Sramana Mitra: Let me start driving you towards the entrepreneur journey story. When you decided to launch this, who developed the software? How did you finance the software development and getting to a product?
The idea came from a particular client situation where you experienced this problem. You have an understanding of the pain point. But how did you get yourself off the ground?
Kevin Groome: It’s all down to a very young man who had built my first serves. We were just beginning to build web apps and websites for clients. We built our own hosting facility from scratch. This young man who built this DevOps environment for me would send me invoices from time to time. He was from Oregon. He has a fascinating story.
Just before I went to that meeting, I had received an invoice from him. I called him up and said, “David, this is the nicest looking invoice I have seen. How is it that you have built this?” He said, “I put together tools because I hated all the output that we would get from accounting systems at that time. I built my own little tool. It allows me to control things from a graphic design perspective more easily.”
I realized that we can have something like a design tool on the web. As I got out of that meeting, I went to David. We decided to build this tool. He wrote it. I tested it. I’d break it, and he’d fix it. David worked the core technology and we had another developer to work the front end. He had been with me for almost six years and actually worked in C.
Together, we built this website. Lo and behold, it worked. This was about 1998. There were only a couple of people who were trying to do this. We were early. I began to see that this wasn’t just a project; this could be a company in its own right. We began to think that way. The three of us began to think that way. We didn’t incorporate until 2001 though.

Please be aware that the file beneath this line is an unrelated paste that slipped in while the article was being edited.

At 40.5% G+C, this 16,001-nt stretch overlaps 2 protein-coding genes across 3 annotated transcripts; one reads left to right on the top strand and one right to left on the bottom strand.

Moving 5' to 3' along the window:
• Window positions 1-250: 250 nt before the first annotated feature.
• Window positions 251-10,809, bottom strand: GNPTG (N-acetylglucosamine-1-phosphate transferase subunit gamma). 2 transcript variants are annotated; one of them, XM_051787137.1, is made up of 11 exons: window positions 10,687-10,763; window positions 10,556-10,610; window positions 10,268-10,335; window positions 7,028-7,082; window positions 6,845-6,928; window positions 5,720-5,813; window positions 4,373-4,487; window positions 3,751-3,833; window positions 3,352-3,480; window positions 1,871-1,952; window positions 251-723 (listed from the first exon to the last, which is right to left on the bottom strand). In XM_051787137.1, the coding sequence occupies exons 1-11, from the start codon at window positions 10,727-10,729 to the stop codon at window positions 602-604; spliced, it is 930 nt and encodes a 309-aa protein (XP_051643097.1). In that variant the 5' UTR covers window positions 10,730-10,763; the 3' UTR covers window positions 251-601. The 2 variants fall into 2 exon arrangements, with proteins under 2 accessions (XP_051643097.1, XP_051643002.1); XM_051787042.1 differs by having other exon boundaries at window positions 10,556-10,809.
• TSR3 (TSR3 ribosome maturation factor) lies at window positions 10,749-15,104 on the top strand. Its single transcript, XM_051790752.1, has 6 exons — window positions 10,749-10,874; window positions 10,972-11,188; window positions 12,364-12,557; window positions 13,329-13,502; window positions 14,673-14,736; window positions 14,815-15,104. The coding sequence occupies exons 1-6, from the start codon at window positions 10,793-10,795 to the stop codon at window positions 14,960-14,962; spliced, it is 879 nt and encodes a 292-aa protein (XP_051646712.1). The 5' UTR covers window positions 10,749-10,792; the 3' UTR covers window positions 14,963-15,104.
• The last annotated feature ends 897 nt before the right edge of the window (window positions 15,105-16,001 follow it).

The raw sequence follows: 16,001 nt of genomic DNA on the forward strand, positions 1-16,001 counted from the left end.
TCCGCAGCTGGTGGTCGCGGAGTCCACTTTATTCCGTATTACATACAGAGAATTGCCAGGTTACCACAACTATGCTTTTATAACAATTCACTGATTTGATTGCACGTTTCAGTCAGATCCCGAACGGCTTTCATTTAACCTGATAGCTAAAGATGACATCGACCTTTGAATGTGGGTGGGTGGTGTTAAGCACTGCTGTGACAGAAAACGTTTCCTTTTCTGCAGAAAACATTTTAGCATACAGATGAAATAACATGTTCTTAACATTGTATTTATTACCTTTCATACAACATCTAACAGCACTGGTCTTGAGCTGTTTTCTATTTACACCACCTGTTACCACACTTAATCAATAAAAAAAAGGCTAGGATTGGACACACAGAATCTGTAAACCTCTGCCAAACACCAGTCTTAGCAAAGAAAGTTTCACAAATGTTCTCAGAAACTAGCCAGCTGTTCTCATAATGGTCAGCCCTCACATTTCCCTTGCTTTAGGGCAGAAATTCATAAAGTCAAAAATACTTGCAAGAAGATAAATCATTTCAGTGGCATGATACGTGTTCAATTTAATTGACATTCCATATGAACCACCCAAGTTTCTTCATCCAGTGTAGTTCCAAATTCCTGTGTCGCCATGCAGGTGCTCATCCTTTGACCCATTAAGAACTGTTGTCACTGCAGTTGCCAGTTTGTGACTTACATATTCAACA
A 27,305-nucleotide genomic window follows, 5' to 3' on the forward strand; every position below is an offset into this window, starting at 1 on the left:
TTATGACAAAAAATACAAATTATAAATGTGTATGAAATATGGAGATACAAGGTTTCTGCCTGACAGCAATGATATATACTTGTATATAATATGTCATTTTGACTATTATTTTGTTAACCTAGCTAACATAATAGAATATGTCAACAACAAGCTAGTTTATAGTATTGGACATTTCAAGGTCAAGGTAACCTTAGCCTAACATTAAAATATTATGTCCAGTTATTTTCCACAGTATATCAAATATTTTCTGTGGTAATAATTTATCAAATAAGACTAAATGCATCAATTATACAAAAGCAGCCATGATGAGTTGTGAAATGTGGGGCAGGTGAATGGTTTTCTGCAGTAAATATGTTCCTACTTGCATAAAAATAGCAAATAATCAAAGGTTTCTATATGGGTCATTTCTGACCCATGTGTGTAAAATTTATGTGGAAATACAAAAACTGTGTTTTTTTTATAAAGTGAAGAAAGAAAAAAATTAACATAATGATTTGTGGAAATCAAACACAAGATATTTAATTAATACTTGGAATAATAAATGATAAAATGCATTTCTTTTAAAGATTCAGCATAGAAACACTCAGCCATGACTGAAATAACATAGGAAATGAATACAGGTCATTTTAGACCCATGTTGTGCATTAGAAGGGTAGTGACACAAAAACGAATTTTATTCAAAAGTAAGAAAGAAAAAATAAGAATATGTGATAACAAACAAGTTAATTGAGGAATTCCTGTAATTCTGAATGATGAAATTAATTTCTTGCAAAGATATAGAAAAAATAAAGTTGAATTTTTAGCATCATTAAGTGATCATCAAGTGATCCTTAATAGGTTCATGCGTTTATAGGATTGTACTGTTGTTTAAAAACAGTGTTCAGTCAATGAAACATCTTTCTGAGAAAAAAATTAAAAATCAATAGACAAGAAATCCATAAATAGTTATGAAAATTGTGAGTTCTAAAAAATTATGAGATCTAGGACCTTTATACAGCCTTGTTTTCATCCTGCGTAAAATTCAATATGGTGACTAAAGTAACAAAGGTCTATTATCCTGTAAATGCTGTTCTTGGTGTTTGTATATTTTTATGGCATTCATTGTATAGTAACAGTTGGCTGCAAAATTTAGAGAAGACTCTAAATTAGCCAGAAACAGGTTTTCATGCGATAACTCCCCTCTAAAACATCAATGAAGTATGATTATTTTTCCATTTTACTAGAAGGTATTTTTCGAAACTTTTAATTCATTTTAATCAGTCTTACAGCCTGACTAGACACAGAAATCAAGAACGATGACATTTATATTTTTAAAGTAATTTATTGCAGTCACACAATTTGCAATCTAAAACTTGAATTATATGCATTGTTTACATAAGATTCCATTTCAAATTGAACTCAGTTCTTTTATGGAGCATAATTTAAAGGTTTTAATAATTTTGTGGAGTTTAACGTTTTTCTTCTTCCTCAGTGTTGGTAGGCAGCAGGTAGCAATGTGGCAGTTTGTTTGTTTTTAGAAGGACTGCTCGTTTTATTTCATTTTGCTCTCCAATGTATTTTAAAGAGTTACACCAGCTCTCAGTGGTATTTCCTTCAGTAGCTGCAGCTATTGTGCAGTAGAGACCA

Sramana Mitra: The three of you continued to work on this while you kept your jobs?
Kevin Groome: The software started with one customer in the tail-end of 1998. Then we won two more significant customers in 1999. Then in 2001, we began to have conversations with our greatest client Marriott. When we began to approach them, we realized that this is a substantial size that we wanted the entity to be separate. That’s when we spun it off in 2001.
Sramana Mitra: You spun it off in 2001 as a separate company. Did you and your two co-founders start working full-time in this company?
Kevin Groome: The agency began to take its own course from 2001 to 2005. It ultimately was folded into another shop. Pica9 was standalone from about 2002 onward. We were dividing our focus in those early years. Pica9 was just mesmerizing. Clients were looking for us.
In the advertising business, you have 20,000 competitors just in the United States alone. In what we were doing, there were just a handful of folks. Folks would come and find us. Our website was the number one lead generator. I never really did outbound sales. I just answered inquiries.
Sramana Mitra: You were doing all this out of New York?
Kevin Groome: Yes.